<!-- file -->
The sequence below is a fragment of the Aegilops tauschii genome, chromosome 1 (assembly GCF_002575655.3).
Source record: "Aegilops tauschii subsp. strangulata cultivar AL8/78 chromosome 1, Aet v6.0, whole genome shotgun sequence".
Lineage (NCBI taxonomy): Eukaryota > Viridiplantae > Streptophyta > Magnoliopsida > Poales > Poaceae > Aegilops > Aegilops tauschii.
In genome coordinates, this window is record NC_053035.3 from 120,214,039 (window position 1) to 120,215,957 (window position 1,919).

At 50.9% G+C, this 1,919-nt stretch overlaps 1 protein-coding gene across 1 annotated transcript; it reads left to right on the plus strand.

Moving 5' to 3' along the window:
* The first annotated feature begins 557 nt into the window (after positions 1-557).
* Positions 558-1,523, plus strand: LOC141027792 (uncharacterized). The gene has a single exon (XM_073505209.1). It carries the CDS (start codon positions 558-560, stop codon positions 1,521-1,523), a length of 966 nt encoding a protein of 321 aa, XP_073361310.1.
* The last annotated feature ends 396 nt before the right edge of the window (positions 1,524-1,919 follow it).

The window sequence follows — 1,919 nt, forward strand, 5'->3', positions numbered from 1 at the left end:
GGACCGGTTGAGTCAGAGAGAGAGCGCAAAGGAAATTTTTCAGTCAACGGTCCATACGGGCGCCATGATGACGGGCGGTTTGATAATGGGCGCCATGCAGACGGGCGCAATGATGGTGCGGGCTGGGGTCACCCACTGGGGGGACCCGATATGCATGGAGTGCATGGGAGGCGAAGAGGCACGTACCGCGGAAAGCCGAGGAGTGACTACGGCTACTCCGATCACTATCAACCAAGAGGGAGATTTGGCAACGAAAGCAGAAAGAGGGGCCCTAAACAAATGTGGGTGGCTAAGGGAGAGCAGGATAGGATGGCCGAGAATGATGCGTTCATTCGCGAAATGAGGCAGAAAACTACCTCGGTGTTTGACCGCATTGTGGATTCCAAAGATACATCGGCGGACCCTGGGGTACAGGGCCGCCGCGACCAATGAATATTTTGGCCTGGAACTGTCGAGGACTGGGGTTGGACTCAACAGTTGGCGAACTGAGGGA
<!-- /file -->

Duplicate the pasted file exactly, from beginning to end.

The sequence below is a fragment of the Aegilops tauschii genome, chromosome 1 (assembly GCF_002575655.3).
Source record: "Aegilops tauschii subsp. strangulata cultivar AL8/78 chromosome 1, Aet v6.0, whole genome shotgun sequence".
Lineage (NCBI taxonomy): Eukaryota > Viridiplantae > Streptophyta > Magnoliopsida > Poales > Poaceae > Aegilops > Aegilops tauschii.
In genome coordinates, this window is record NC_053035.3 from 120,214,039 (window position 1) to 120,215,957 (window position 1,919).

At 50.9% G+C, this 1,919-nt stretch overlaps 1 protein-coding gene across 1 annotated transcript; it reads left to right on the plus strand.

Moving 5' to 3' along the window:
* The first annotated feature begins 557 nt into the window (after positions 1-557).
* Positions 558-1,523, plus strand: LOC141027792 (uncharacterized). The gene has a single exon (XM_073505209.1). It carries the CDS (start codon positions 558-560, stop codon positions 1,521-1,523), a length of 966 nt encoding a protein of 321 aa, XP_073361310.1.
* The last annotated feature ends 396 nt before the right edge of the window (positions 1,524-1,919 follow it).

The window sequence follows — 1,919 nt, forward strand, 5'->3', positions numbered from 1 at the left end:
GGACCGGTTGAGTCAGAGAGAGAGCGCAAAGGAAATTTTTCAGTCAACGGTCCATACGGGCGCCATGATGACGGGCGGTTTGATAATGGGCGCCATGCAGACGGGCGCAATGATGGTGCGGGCTGGGGTCACCCACTGGGGGGACCCGATATGCATGGAGTGCATGGGAGGCGAAGAGGCACGTACCGCGGAAAGCCGAGGAGTGACTACGGCTACTCCGATCACTATCAACCAAGAGGGAGATTTGGCAACGAAAGCAGAAAGAGGGGCCCTAAACAAATGTGGGTGGCTAAGGGAGAGCAGGATAGGATGGCCGAGAATGATGCGTTCATTCGCGAAATGAGGCAGAAAACTACCTCGGTGTTTGACCGCATTGTGGATTCCAAAGATACATCGGCGGACCCTGGGGTACAGGGCCGCCGCGACCAATGAATATTTTGGCCTGGAACTGTCGAGGACTGGGGTTGGACTCAACAGTTGGCGAACTGAGGGA